Thursday, October 23, 2008

Inferno, Song I

Dante lost in the dark wilderness


Halfway upon the road of our life,
I found myself in a dark wilderness,
The path of righteousness lost to me.

Oh, to talk about it is difficult,
That wilderness. So brutal and harsh and unrelenting,
The very thought of it brings back my fear!

It was so bitter; death is hardly worse.
But, to convey the goodness I found,
I’ll tell of the other things I came across.

I can’t exactly say how I entered that place,
So sleepy was I at the point where
The road of virtue was left behind.

But then, when I’d arrived at the foot of the hill,
The place where the valley ended,
Fear overwhelmed my heart, which was already so filled with doubt.

I looked up and then…then I saw that the sides of the hill
Were draped already in the rays of the sphere
That show the straight road to those of every walk of life.

My fear then calmed a bit,
Although it lasted in the lake of my heart throughout
That night, which I spent wallowing in self-pity.

And like one who, exhausted and half-drowned,
Emerges from the sea at the shore
And looks back at the menacing waters,

My soul, still panicky,
Turned to look back on the pass
That no living person had yet left behind.

And then, at last, having rested my tired body a bit,
I continued to make my way up that barren hill,
So impatiently that the steady foot was always below the other.

And it was there, almost at the peak of that steep slope,
That a great cat, fast and sure on its feet, suddenly appeared,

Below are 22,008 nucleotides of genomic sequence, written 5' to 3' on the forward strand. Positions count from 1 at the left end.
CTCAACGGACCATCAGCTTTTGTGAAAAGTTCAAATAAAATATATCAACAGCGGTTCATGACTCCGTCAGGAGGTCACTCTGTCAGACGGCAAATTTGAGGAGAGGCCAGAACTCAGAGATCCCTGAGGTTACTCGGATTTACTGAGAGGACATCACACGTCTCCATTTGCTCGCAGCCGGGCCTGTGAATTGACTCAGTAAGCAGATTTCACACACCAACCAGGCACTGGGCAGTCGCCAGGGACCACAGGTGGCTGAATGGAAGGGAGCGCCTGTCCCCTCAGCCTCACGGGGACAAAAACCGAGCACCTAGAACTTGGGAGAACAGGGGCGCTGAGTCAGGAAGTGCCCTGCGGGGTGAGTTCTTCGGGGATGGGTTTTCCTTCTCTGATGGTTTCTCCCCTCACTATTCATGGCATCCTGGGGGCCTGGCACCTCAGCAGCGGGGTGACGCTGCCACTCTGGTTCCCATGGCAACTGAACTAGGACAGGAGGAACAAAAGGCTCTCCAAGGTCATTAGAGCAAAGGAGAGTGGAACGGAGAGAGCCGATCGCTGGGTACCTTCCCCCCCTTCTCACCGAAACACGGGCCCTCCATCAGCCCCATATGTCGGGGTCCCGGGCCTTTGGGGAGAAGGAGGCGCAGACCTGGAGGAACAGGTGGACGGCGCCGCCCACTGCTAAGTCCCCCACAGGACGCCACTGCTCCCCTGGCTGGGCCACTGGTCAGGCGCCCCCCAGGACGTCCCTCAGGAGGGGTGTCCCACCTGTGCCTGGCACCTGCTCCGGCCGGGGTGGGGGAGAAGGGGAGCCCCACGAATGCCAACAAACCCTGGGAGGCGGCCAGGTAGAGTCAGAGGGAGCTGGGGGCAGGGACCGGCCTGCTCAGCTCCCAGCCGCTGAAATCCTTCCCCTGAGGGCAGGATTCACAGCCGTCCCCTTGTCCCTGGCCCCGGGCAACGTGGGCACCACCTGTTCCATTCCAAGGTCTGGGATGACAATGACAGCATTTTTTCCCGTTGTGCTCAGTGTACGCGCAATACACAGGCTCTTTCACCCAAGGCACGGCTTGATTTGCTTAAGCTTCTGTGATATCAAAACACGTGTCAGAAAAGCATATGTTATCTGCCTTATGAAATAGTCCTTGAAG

The fur of its coat covered with spots.

And it would not leave my presence;
Instead, it headed me off from the many routes
That I turned and returned to time and again.

The time was the start of the morning
And the sun was rising with the stars,
Standing together when divine love

Began to move them, such things of beauty;
I was led to hope for better in my dealings
With this spot-covered beast—

Oh, the hour of time and the sweet season.
But it was not enough to dispel my fear:
I caught sight of a lion,

Which appeared to be charging towards me,
Head raised and hunger raging--
The very air around him seemed to tremble.

And then a she-wolf, of whom all hunger
Seemed embodied in her haggard form,
In addition to the many already made to live in misery.

This burdened me all the more;
With the fear brought by the vision of her,
I lost hope of scaling the heights.

And like one who lives for material gain
When he loses everything,
His every thought making him break down and cry,

Such was how the beast made me lose peace.
Her opposing me, little by little,
Drove me back beyond the sun’s reach.

And, as I fell into the lower depths,
Someone, before my eyes, offered himself to me,
One who, in the long silence, appeared dim.

When I saw him in this great wasteland,
I cried, “Take pity on me,
Whatever you may be, whether a ghost or a true man.”

He replied: “Not a man; a man I was once.
My parents were Lombards,
Mantuans by homeland, both of them.